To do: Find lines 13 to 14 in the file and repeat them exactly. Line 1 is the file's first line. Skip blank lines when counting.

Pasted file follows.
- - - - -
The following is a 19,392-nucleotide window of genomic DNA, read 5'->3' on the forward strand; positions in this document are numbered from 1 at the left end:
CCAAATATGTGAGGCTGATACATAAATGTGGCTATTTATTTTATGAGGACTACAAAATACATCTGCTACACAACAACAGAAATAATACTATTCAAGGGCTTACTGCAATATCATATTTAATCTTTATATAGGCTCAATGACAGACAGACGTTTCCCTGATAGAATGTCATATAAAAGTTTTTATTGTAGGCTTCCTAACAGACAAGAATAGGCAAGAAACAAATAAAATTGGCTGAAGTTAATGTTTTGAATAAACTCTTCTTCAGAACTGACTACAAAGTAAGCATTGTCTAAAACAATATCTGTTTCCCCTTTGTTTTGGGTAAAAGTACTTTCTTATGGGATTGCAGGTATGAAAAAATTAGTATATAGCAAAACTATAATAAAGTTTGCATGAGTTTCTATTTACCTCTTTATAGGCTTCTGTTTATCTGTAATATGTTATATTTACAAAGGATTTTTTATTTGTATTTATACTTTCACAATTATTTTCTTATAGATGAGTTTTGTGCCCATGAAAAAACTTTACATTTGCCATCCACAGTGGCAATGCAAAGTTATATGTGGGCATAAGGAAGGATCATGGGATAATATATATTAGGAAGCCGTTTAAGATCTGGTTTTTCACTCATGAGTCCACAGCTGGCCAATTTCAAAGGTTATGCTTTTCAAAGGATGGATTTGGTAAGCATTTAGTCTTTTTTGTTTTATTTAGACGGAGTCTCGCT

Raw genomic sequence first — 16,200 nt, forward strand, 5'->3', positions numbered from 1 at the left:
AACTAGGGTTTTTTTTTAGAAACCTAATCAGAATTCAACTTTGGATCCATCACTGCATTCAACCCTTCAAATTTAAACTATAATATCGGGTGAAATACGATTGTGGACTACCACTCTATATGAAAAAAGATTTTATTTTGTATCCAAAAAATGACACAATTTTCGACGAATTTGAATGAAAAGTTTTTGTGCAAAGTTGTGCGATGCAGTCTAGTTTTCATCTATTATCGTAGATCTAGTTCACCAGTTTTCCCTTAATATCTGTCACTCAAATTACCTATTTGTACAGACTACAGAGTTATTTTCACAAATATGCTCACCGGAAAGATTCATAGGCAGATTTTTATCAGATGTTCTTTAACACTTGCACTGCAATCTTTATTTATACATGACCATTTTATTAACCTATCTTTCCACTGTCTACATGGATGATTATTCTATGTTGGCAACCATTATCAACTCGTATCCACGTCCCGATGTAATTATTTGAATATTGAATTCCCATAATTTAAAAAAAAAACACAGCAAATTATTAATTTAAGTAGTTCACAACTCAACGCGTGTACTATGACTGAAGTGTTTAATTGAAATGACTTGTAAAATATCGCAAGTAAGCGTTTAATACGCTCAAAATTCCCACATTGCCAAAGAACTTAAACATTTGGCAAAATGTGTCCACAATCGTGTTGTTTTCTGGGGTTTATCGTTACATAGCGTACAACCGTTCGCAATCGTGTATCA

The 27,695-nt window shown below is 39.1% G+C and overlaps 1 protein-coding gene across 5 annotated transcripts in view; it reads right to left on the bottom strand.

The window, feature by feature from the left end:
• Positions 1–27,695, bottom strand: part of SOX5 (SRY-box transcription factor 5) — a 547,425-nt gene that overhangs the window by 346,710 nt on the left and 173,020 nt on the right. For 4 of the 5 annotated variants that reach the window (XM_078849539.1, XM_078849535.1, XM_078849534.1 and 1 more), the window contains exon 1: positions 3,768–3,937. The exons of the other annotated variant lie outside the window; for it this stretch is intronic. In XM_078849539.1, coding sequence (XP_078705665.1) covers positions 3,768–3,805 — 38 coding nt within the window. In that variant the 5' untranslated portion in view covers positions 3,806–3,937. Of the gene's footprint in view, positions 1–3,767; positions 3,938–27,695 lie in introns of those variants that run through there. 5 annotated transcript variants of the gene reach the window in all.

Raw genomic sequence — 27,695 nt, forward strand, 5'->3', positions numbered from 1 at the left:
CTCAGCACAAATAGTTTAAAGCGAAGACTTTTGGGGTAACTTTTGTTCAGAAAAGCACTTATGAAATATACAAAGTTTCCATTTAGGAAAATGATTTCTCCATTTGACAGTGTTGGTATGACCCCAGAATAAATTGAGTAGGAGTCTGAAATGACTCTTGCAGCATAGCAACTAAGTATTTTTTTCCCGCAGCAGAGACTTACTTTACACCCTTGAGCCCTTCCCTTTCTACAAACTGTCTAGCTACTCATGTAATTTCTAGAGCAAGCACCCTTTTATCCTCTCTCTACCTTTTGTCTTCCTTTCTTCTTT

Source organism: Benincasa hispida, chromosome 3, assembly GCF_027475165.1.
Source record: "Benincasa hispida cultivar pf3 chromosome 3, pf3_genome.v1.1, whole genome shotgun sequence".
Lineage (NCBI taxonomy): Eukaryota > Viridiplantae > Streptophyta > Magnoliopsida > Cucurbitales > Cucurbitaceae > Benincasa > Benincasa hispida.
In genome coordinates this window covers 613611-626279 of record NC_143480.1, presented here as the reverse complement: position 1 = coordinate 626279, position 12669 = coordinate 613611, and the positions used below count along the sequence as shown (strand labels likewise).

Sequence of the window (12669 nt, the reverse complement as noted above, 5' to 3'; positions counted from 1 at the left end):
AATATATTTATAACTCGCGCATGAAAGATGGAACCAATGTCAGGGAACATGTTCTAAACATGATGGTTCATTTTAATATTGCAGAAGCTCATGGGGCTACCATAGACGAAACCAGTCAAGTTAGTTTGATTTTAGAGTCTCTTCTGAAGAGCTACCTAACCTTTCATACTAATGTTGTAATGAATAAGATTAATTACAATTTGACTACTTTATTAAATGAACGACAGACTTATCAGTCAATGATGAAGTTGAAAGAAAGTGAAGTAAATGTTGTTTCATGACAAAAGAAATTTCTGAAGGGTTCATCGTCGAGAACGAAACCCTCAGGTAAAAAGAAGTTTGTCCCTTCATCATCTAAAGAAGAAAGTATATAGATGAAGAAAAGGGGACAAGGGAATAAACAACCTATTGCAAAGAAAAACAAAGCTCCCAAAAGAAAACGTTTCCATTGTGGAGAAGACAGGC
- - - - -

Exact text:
In genome coordinates this window covers 613611-626279 of record NC_143480.1, presented here as the reverse complement: position 1 = coordinate 626279, position 12669 = coordinate 613611, and the positions used below count along the sequence as shown (strand labels likewise).

Sequence of the window (12669 nt, the reverse complement as noted above, 5' to 3'; positions counted from 1 at the left end):